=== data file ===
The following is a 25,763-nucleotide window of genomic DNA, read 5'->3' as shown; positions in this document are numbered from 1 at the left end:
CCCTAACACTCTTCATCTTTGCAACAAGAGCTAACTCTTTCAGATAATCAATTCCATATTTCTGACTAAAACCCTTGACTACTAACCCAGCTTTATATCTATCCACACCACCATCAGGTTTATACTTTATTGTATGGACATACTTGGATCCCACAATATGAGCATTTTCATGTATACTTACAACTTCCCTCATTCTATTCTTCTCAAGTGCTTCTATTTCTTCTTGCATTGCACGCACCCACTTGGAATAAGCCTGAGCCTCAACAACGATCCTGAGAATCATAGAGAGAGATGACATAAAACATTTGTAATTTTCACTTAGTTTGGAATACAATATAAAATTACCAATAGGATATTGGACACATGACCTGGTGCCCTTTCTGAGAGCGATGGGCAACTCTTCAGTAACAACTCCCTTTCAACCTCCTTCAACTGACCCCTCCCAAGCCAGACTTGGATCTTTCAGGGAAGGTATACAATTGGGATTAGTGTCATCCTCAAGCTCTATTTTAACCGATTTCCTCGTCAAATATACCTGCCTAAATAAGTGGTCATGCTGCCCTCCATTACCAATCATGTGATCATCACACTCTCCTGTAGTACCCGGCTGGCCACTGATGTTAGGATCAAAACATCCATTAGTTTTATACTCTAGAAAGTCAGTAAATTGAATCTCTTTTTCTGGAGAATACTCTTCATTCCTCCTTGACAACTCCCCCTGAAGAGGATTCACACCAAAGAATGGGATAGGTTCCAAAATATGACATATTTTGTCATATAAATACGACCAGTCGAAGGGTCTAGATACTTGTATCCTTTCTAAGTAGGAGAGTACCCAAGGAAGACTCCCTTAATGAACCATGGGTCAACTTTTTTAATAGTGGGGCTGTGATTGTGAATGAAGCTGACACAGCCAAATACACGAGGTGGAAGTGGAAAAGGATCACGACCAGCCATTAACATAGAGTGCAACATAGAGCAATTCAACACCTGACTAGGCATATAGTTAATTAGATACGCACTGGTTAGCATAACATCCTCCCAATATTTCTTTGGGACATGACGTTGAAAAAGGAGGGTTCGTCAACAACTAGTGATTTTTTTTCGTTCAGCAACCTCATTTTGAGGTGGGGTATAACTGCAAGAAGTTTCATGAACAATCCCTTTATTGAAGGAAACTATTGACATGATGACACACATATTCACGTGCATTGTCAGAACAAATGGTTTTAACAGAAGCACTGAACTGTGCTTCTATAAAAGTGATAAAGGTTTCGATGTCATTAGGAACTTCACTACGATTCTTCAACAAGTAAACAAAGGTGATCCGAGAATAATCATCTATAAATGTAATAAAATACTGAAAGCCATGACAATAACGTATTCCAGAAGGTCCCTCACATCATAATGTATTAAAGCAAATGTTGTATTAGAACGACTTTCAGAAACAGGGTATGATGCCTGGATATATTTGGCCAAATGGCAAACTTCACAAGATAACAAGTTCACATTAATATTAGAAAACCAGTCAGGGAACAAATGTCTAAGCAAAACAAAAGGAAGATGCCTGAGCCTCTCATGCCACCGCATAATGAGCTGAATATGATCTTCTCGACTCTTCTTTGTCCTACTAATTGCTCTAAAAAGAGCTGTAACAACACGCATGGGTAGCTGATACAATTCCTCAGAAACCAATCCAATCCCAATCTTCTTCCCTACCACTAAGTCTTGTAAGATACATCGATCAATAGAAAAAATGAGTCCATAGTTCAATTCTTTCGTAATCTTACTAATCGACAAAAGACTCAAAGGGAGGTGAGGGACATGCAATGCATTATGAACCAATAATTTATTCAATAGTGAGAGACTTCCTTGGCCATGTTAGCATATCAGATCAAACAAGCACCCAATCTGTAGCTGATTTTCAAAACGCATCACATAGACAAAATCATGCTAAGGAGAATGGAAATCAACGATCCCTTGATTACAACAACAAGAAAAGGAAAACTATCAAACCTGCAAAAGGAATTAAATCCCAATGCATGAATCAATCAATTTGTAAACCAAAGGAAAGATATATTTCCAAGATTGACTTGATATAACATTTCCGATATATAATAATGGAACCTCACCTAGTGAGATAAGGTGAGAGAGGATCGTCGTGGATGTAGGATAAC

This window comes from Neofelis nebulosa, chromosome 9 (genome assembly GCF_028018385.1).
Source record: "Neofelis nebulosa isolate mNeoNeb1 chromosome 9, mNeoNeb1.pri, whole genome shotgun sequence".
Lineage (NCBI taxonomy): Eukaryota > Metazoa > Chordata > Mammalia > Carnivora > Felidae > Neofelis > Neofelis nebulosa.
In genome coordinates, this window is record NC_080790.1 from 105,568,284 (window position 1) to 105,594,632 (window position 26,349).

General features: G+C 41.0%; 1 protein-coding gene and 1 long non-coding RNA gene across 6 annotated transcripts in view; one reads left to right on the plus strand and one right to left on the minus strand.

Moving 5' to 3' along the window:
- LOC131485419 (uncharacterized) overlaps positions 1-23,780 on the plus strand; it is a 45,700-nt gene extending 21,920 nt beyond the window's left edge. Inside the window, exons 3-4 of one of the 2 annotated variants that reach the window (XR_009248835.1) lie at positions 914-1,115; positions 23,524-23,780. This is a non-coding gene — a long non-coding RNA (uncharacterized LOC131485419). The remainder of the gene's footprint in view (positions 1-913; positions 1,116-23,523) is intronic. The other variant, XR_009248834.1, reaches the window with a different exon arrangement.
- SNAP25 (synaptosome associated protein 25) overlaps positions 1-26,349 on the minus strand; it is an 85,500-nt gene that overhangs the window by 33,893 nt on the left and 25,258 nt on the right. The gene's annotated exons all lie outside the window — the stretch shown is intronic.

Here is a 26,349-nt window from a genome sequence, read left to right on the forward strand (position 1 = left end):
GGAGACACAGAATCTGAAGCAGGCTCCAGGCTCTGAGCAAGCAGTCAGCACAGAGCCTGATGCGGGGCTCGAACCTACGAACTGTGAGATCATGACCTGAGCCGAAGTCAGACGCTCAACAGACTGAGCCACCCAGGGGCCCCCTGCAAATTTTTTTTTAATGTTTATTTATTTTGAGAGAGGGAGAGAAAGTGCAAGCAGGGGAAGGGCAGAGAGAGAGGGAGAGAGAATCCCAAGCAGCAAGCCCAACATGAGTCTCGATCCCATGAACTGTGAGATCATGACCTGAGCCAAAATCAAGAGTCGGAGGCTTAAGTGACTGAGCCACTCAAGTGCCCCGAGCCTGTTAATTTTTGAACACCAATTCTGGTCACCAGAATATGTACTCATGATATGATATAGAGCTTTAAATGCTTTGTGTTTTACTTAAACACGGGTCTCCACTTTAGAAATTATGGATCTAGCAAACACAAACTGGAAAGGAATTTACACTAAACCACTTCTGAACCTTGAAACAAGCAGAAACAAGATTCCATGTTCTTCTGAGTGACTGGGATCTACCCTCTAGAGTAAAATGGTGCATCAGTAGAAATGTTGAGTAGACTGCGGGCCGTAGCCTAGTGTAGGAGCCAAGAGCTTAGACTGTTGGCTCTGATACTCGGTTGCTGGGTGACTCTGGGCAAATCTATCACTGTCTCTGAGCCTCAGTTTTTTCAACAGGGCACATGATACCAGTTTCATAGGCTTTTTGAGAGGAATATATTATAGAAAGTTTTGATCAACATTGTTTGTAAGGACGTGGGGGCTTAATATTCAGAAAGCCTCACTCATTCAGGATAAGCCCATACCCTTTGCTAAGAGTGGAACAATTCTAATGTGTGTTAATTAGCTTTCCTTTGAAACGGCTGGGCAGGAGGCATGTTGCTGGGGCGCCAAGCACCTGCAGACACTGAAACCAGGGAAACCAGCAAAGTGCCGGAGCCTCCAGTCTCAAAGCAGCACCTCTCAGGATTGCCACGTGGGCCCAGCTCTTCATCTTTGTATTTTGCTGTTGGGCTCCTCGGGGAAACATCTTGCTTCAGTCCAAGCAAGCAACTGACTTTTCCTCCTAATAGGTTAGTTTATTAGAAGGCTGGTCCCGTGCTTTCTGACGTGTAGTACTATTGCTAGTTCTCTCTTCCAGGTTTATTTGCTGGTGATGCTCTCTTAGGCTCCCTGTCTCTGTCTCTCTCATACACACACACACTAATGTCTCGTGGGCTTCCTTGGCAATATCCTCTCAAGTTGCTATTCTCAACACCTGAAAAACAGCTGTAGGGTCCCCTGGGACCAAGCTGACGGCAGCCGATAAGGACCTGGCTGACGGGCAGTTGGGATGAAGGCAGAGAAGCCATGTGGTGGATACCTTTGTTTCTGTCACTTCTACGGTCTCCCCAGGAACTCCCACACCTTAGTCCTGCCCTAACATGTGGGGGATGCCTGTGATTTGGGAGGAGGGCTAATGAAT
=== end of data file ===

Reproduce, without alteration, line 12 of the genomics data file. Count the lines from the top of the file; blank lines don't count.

GGAGACACAGAATCTGAAGCAGGCTCCAGGCTCTGAGCAAGCAGTCAGCACAGAGCCTGATGCGGGGCTCGAACCTACGAACTGTGAGATCATGACCTGAGCCGAAGTCAGACGCTCAACAGACTGAGCCACCCAGGGGCCCCCTGCAAATTTTTTTTTAATGTTTATTTATTTTGAGAGAGGGAGAGAAAGTGCAAGCAGGGGAAGGGCAGAGAGAGAGGGAGAGAGAATCCCAAGCAGCAAGCCCAACATGAGTCTCGATCCCATGAACTGTGAGATCATGACCTGAGCCAAAATCAAGAGTCGGAGGCTTAAGTGACTGAGCCACTCAAGTGCCCCGAGCCTGTTAATTTTTGAACACCAATTCTGGTCACCAGAATATGTACTCATGATATGATATAGAGCTTTAAATGCTTTGTGTTTTACTTAAACACGGGTCTCCACTTTAGAAATTATGGATCTAGCAAACACAAACTGGAAAGGAATTTACACTAAACCACTTCTGAACCTTGAAACAAGCAGAAACAAGATTCCATGTTCTTCTGAGTGACTGGGATCTACCCTCTAGAGTAAAATGGTGCATCAGTAGAAATGTTGAGTAGACTGCGGGCCGTAGCCTAGTGTAGGAGCCAAGAGCTTAGACTGTTGGCTCTGATACTCGGTTGCTGGGTGACTCTGGGCAAATCTATCACTGTCTCTGAGCCTCAGTTTTTTCAACAGGGCACATGATACCAGTTTCATAGGCTTTTTGAGAGGAATATATTATAGAAAGTTTTGATCAACATTGTTTGTAAGGACGTGGGGGCTTAATATTCAGAAAGCCTCACTCATTCAGGATAAGCCCATACCCTTTGCTAAGAGTGGAACAATTCTAATGTGTGTTAATTAGCTTTCCTTTGAAACGGCTGGGCAGGAGGCATGTTGCTGGGGCGCCAAGCACCTGCAGACACTGAAACCAGGGAAACCAGCAAAGTGCCGGAGCCTCCAGTCTCAAAGCAGCACCTCTCAGGATTGCCACGTGGGCCCAGCTCTTCATCTTTGTATTTTGCTGTTGGGCTCCTCGGGGAAACATCTTGCTTCAGTCCAAGCAAGCAACTGACTTTTCCTCCTAATAGGTTAGTTTATTAGAAGGCTGGTCCCGTGCTTTCTGACGTGTAGTACTATTGCTAGTTCTCTCTTCCAGGTTTATTTGCTGGTGATGCTCTCTTAGGCTCCCTGTCTCTGTCTCTCTCATACACACACACACTAATGTCTCGTGGGCTTCCTTGGCAATATCCTCTCAAGTTGCTATTCTCAACACCTGAAAAACAGCTGTAGGGTCCCCTGGGACCAAGCTGACGGCAGCCGATAAGGACCTGGCTGACGGGCAGTTGGGATGAAGGCAGAGAAGCCATGTGGTGGATACCTTTGTTTCTGTCACTTCTACGGTCTCCCCAGGAACTCCCACACCTTAGTCCTGCCCTAACATGTGGGGGATGCCTGTGATTTGGGAGGAGGGCTAATGAAT